|Understanding the Ear|
The ear can be divided into three areas, or regions. These areas group the elements that physically and functionally similar.
The following discussion will describe these three areas and how they function to bring you sound. Please refer to the diagram below as the various areas of the ear are discussed.
The Outer Ear
The outer ear consists of what can be seen from the outside of the ear. The external portion of the ear is also called the "Pinna". The pinna acts like a collection dish to direct the sound waves towards the ear canal.
The ear canal, also called the "auditory canal", is the tube that connects the pinna to the eardrum. Sound travels down the ear canal from the pinna like a funnel, bringing it to the eardrum.
The eardrum (also called the Tympanic Membrane) is the border or barrior betweent he outer ear and the middle ear. When the sound waves hit the eardrum, they cause the eardrum to vibrate back and forth at different speeds (frequencies) and different strengths (loudnesses).
The Middle Ear
The middle ear is a cavern with three tiny bones which connect the external ear to the inner ear. These three bones, together, are called the Ossicles. The three bones are called the hammer, anvil, and stirrup (also known as the Malleus, Incus, and Stapes).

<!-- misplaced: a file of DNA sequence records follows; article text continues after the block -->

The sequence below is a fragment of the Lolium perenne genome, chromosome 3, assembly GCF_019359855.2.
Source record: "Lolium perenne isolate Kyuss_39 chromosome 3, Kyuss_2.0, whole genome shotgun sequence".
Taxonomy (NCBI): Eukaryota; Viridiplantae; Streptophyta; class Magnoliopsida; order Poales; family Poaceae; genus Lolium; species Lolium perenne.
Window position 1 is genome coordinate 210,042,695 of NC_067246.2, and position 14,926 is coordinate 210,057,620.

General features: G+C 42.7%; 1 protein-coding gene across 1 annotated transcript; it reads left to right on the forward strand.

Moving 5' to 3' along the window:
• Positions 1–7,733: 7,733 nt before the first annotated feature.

These three bones transfer the vibrations of the eardrum to the interface with the inner ear. The hammer is activated by the eardrum, and the stirrup pushes the oval window. The oval window is a membrane interface to the Cochlea (or inner ear).
Because the Cochlea is filled with fluid, and the initial sound in air, there is a large impediance mismatch between the outer and inner ear. Most of the sound energy would reflect off of the oval window of the inner ear, instead of being transferred to it. The bones of the middle ear take the energy from the ear drum and act like a lever to amplify the sound and focus it on the oval window. The oval window has about 20 times less surface area than the ear drum, and with the lever action of the Ossicles, the energy transmission is much more efficient.
The Inner Ear
The inner ear consists mainly of the Cochlea and the Auditory Nerve. The Cochlea looks like a snail shell, and is filled with liquid. The energy from the sound waves were transferred to the Cochlea from the middle ear through the oval window. The waves then travel through the Cochlea (back and forth) causing the hair receptor cells to become slightly electrically charged.
The Auditory Nerve (or eighth nerve) receives the signal from the Cochlea (receptor hairs) and transmits those signals to the brain.